A New Quantum Paradox
By Anil Ananthaswamy,
Quanta, December 2018
Edited by Andy Ross
A new thought experiment is shaking the foundations of quantum physics. The experiment, designed by Daniela Frauchiger and Renato Renner, involves
assumptions that seem reasonable. But it leads to contradictions, so at least one of the assumptions is wrong.
The Frauchiger−Renner experiment has four agents: Alice and her friend Carol, and Bob and his friend Derek. Carol is inside a lab making
measurements on a quantum system, and Alice is outside, monitoring both the lab and her friend. Derek is similarly inside another lab, and Bob
is observing his friend and the lab, treating them both as one system.
Inside the first lab, Carol makes a measurement that shows IN 1/3 of the time and OUT 2/3 of the time. If it is IN, Carol prepares a particle with
spin DOWN, but if OUT, she prepares the particle in a superposition of equal parts UP and DOWN.
Carol sends the particle to Derek, who measures the spin of the particle. Based on the result, Derek can sometimes say what Carol measured. If he
finds the particle spin to be UP, he knows she measured OUT.
Next, Alice measures the state of her friend and her lab, treating all of it as one system, and uses quantum theory to make predictions. Bob does
the same with his friend and lab. First assumption: Quantum theory is universal.
Alice treats her friend and the lab as one system and makes a measurement that puts the system into a superposition of YES or NO. Carol has
already seen IN or OUT. But then Alice puts the lab, Carol included, into a superposition of having seen IN and OUT.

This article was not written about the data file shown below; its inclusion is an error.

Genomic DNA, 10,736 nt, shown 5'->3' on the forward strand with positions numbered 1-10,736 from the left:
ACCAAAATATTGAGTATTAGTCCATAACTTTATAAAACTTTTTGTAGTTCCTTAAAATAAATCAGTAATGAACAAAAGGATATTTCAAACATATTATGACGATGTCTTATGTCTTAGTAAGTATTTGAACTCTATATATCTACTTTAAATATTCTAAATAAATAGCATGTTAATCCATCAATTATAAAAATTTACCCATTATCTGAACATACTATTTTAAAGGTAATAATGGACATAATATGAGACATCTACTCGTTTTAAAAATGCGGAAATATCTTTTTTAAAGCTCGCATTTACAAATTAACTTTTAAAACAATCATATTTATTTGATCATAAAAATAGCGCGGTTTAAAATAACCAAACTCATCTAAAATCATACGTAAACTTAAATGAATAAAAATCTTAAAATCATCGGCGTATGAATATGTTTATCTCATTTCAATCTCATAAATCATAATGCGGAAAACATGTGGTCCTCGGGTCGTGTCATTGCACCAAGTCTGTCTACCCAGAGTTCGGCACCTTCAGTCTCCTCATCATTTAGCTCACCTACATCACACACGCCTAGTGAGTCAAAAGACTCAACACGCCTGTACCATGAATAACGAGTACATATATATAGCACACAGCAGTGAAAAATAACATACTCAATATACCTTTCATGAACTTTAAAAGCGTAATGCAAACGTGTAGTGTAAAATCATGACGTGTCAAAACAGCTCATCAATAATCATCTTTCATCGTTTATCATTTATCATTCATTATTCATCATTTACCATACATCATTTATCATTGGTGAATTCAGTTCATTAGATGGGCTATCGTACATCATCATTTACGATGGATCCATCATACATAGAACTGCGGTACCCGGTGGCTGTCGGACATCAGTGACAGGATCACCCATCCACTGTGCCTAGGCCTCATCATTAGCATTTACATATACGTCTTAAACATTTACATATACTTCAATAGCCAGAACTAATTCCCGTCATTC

Alice measures the lab system. Say she gets YES for an answer. She can deduce that Derek must have seen spin UP, and therefore that Carol saw OUT.
Second assumption: The predictions made by different agents using quantum theory are not contradictory.
Meanwhile, Bob can make a similar measurement on his friend and his lab, placing them in a quantum superposition. The answer can again be YES or
NO. If Bob gets YES, the measurement lets him conclude that Carol must have seen IN.
Alice and Bob can make measurements and compare their assertions. When Alice gets a YES for her measurement, she infers OUT, and when Bob gets a
YES for his measurement, he infers IN. Most of the time, Alice and Bob will get opposite answers. But in 1/12 of the cases, both Alice and
Bob will get a YES in the same run of the experiment, causing them to disagree on IN or OUT. Third assumption: If an agent measures IN,
another agent cannot measure OUT. Both cannot be right.
Frauchiger and Renner say one of the three assumptions behind the thought experiment must be incorrect.
AR See also blog 20180919.